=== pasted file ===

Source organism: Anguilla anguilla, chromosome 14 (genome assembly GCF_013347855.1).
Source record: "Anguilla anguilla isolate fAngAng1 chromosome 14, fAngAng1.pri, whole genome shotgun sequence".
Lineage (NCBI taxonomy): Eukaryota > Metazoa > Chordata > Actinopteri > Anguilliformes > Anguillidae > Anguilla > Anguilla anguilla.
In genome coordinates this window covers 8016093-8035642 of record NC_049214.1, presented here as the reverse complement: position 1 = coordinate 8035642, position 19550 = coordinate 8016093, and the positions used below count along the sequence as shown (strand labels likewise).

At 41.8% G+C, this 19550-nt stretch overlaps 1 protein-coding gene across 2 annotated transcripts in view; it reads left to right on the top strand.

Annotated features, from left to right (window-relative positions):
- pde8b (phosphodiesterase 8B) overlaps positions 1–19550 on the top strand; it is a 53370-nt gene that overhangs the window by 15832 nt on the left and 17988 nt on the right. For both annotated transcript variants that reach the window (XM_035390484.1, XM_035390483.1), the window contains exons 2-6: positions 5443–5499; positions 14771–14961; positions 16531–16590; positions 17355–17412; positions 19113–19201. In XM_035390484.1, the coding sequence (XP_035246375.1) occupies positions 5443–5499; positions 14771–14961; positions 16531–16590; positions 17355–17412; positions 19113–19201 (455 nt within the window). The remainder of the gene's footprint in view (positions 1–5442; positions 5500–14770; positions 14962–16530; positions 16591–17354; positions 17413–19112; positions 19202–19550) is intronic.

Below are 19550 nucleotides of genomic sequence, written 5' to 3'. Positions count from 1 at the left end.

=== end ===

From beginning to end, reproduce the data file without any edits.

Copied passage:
Source organism: Anguilla anguilla, chromosome 14 (genome assembly GCF_013347855.1).
Source record: "Anguilla anguilla isolate fAngAng1 chromosome 14, fAngAng1.pri, whole genome shotgun sequence".
Lineage (NCBI taxonomy): Eukaryota > Metazoa > Chordata > Actinopteri > Anguilliformes > Anguillidae > Anguilla > Anguilla anguilla.
In genome coordinates this window covers 8016093-8035642 of record NC_049214.1, presented here as the reverse complement: position 1 = coordinate 8035642, position 19550 = coordinate 8016093, and the positions used below count along the sequence as shown (strand labels likewise).

At 41.8% G+C, this 19550-nt stretch overlaps 1 protein-coding gene across 2 annotated transcripts in view; it reads left to right on the top strand.

Annotated features, from left to right (window-relative positions):
- pde8b (phosphodiesterase 8B) overlaps positions 1–19550 on the top strand; it is a 53370-nt gene that overhangs the window by 15832 nt on the left and 17988 nt on the right. For both annotated transcript variants that reach the window (XM_035390484.1, XM_035390483.1), the window contains exons 2-6: positions 5443–5499; positions 14771–14961; positions 16531–16590; positions 17355–17412; positions 19113–19201. In XM_035390484.1, the coding sequence (XP_035246375.1) occupies positions 5443–5499; positions 14771–14961; positions 16531–16590; positions 17355–17412; positions 19113–19201 (455 nt within the window). The remainder of the gene's footprint in view (positions 1–5442; positions 5500–14770; positions 14962–16530; positions 16591–17354; positions 17413–19112; positions 19202–19550) is intronic.

Below are 19550 nucleotides of genomic sequence, written 5' to 3'. Positions count from 1 at the left end.